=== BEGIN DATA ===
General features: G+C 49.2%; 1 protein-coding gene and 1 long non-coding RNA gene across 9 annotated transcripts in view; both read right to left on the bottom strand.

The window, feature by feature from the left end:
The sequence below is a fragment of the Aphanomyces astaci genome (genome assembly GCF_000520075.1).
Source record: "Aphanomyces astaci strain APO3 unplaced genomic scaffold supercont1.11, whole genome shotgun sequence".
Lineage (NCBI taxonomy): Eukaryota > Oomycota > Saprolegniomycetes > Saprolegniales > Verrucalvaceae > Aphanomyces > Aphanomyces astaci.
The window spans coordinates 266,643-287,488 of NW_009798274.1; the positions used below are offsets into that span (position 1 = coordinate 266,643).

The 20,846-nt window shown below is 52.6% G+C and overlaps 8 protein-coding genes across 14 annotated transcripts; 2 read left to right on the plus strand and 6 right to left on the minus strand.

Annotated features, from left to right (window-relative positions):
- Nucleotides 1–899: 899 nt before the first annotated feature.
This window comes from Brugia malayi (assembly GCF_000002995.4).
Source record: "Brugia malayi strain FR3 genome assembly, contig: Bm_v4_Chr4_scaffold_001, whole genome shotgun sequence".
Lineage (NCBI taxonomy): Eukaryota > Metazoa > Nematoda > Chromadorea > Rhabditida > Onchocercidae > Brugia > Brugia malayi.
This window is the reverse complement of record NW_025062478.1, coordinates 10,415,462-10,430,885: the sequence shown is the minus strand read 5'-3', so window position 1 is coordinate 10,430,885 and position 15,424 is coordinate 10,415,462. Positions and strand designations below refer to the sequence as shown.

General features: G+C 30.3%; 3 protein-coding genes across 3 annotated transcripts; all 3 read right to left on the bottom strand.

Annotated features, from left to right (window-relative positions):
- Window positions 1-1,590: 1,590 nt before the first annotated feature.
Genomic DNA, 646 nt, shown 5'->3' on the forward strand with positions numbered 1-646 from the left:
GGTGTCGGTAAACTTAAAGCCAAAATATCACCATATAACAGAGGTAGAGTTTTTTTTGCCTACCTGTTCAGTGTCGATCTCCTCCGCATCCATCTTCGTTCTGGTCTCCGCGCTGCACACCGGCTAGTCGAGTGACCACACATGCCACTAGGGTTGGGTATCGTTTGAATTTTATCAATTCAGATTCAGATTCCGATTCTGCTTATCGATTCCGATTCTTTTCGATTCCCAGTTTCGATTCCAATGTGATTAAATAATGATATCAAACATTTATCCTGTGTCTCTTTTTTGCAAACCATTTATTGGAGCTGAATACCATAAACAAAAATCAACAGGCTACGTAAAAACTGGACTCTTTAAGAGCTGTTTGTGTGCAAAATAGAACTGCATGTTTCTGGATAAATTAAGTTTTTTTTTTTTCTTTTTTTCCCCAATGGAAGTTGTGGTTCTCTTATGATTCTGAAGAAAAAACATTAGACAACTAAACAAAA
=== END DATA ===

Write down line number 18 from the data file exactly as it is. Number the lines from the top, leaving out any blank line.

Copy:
GGTGTCGGTAAACTTAAAGCCAAAATATCACCATATAACAGAGGTAGAGTTTTTTTTGCCTACCTGTTCAGTGTCGATCTCCTCCGCATCCATCTTCGTTCTGGTCTCCGCGCTGCACACCGGCTAGTCGAGTGACCACACATGCCACTAGGGTTGGGTATCGTTTGAATTTTATCAATTCAGATTCAGATTCCGATTCTGCTTATCGATTCCGATTCTTTTCGATTCCCAGTTTCGATTCCAATGTGATTAAATAATGATATCAAACATTTATCCTGTGTCTCTTTTTTGCAAACCATTTATTGGAGCTGAATACCATAAACAAAAATCAACAGGCTACGTAAAAACTGGACTCTTTAAGAGCTGTTTGTGTGCAAAATAGAACTGCATGTTTCTGGATAAATTAAGTTTTTTTTTTTTCTTTTTTTCCCCAATGGAAGTTGTGGTTCTCTTATGATTCTGAAGAAAAAACATTAGACAACTAAACAAAA